Tennis is played and appreciated in most nations around the world. The sport in which we can see the best players of all-time at this moment, is, however, having slow progress in its lowest levels, particularly in India.
In 2017, the ATP World Tour, declared it was increasing prize money remarkably over the next four years. It spelt further boost to elite tournaments. Whereas, Indian players barely manage to gain the right finance as at least Rs 25 lakh a year is needed for a tennis player to bear his/her expenses, which including coaching and travelling.
The International Tennis Federation released results of its inquiry in 2017 of the pro game’s financials. Among the significant conclusions: Only 336 men and 253 women made more than they spent playing Tennis last year. The best 104 men and 104 women get safe admittance to the four Grand Slam tournaments each year.
They’re the players who have a chance to make a lot of money playing tennis. Lose your first match at each one last year, and you would still earn roughly Rs 83 crores. The rest of the players in the world are fighting for meagre financial aids.
Tennis’s finances are particularly harsh. Players are particular contractors who have to cover their own conveyance, apparatus, coaching and — at some events — lodging and food. Almost all of them have to amplify their prize money with funding, maintenance from their national federations or their families, odd jobs or all of the above.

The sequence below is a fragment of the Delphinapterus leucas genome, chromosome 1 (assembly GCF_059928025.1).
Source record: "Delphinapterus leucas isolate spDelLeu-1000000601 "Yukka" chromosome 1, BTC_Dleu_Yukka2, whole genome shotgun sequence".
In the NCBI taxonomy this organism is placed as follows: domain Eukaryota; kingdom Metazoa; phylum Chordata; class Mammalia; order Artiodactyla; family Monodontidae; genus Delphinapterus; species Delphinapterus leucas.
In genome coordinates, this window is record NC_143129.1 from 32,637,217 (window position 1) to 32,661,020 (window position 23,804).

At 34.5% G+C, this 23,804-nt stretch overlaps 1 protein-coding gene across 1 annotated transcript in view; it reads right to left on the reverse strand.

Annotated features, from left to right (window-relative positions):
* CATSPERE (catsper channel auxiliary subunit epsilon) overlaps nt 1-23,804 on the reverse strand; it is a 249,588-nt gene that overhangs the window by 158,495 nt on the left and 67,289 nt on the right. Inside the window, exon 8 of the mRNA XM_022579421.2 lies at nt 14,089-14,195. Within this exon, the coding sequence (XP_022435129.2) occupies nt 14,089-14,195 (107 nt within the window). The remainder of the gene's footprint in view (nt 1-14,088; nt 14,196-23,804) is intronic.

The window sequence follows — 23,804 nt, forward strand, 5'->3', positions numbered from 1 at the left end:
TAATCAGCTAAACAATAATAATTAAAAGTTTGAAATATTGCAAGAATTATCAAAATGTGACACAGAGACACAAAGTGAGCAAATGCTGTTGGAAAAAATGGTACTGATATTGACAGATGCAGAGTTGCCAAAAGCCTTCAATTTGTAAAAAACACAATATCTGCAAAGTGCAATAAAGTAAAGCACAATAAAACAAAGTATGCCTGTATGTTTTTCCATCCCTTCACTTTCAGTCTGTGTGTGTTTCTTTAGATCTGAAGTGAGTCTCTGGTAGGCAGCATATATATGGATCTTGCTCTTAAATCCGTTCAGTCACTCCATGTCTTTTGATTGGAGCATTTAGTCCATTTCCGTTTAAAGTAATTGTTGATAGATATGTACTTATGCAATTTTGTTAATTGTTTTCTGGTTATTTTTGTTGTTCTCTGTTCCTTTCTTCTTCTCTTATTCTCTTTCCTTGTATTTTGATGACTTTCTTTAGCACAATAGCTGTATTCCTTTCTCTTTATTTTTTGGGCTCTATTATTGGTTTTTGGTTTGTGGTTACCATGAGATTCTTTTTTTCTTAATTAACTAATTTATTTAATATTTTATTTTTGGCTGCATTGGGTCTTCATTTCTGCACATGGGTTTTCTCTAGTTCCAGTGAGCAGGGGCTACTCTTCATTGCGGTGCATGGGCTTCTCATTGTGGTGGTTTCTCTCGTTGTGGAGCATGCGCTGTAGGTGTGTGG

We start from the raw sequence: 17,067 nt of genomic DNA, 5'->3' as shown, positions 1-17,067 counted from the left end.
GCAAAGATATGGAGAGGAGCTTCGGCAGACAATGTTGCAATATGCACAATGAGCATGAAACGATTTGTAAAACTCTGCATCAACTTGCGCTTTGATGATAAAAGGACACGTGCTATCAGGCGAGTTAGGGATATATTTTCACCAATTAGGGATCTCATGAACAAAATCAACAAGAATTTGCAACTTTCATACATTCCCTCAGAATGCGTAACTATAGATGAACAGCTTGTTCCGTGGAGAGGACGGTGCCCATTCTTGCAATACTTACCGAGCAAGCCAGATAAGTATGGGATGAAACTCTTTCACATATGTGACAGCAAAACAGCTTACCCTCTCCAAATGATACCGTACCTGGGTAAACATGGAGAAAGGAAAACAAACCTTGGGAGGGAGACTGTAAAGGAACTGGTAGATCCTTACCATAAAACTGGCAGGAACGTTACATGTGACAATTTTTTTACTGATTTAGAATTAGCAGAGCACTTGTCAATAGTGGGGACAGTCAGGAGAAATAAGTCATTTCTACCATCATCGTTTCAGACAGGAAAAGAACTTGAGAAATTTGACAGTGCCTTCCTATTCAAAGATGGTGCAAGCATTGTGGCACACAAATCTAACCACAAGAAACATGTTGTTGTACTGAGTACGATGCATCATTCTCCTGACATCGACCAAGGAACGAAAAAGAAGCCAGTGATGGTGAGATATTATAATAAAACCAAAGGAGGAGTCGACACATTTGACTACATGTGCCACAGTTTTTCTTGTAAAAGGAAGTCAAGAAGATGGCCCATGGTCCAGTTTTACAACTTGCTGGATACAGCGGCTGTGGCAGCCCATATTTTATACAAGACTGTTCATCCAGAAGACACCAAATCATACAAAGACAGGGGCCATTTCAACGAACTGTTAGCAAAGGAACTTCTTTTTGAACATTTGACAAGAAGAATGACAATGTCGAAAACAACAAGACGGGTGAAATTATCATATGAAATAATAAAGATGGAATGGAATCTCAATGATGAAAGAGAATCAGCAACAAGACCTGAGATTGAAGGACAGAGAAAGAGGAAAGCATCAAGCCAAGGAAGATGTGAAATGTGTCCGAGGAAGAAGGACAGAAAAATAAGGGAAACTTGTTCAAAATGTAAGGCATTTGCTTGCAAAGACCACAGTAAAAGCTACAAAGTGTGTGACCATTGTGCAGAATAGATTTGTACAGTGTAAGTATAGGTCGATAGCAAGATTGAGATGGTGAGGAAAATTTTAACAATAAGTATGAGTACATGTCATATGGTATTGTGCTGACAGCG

In India, it is particularly problematic because juniors and seniors have a lack of funding in place. A player Niki Poonacha, who mostly plays on the World Tennis Tour, it costs approximately Rs 40-50 lakh a year. For a senior player like India’s No. 1, Sumit Nagal, the cost is around Rs 1.25 crore who is a regular on the Challenger Tours, and now grand slams. For Prajnesh as well, the amount is Rs 80 lakh to Rs 1 crore. It includes training, coaches and travelling to play for 20-25 weeks.
In India, players barely get supported apart from the Olympics or Asian Games. And at present, only Rohan Bopanna and Divij Sharan — are part of the Target Olympic Podium Scheme (TOPS).
The new structure by the ITF has meant many of the upcoming players to travel abroad to play in World Tennis Tour events. Eventually, foreign tours will increase the financial burdens of Indian players and they would also have to gain good training, which means more money would be involved.
Despite the staggering success, Nagal had been struggling with financial woes. Nagal received financial aid from the Virat Kohli foundation but it isn’t enough. But in tennis, one still needs a team like all the top 100 players to have coach, fitness, physio, etc. which adds up.
Unfortunately, Indian tennis player doesn’t get the required sponsorship. Everyone looks at a Nadal, Federer or Djokovic performing at the high levels. It is a global sport and the road seems gruellingly tough for an Indian to a breakthrough in singles. They dream of making it into the top-100 rankings and if that is achieved, they could think of making it to the top 70 and so on. Whereas, in Europe, players dream of winning a grand slam. Corporates do not understand the mechanics of the sport and therefore investments come meagrely.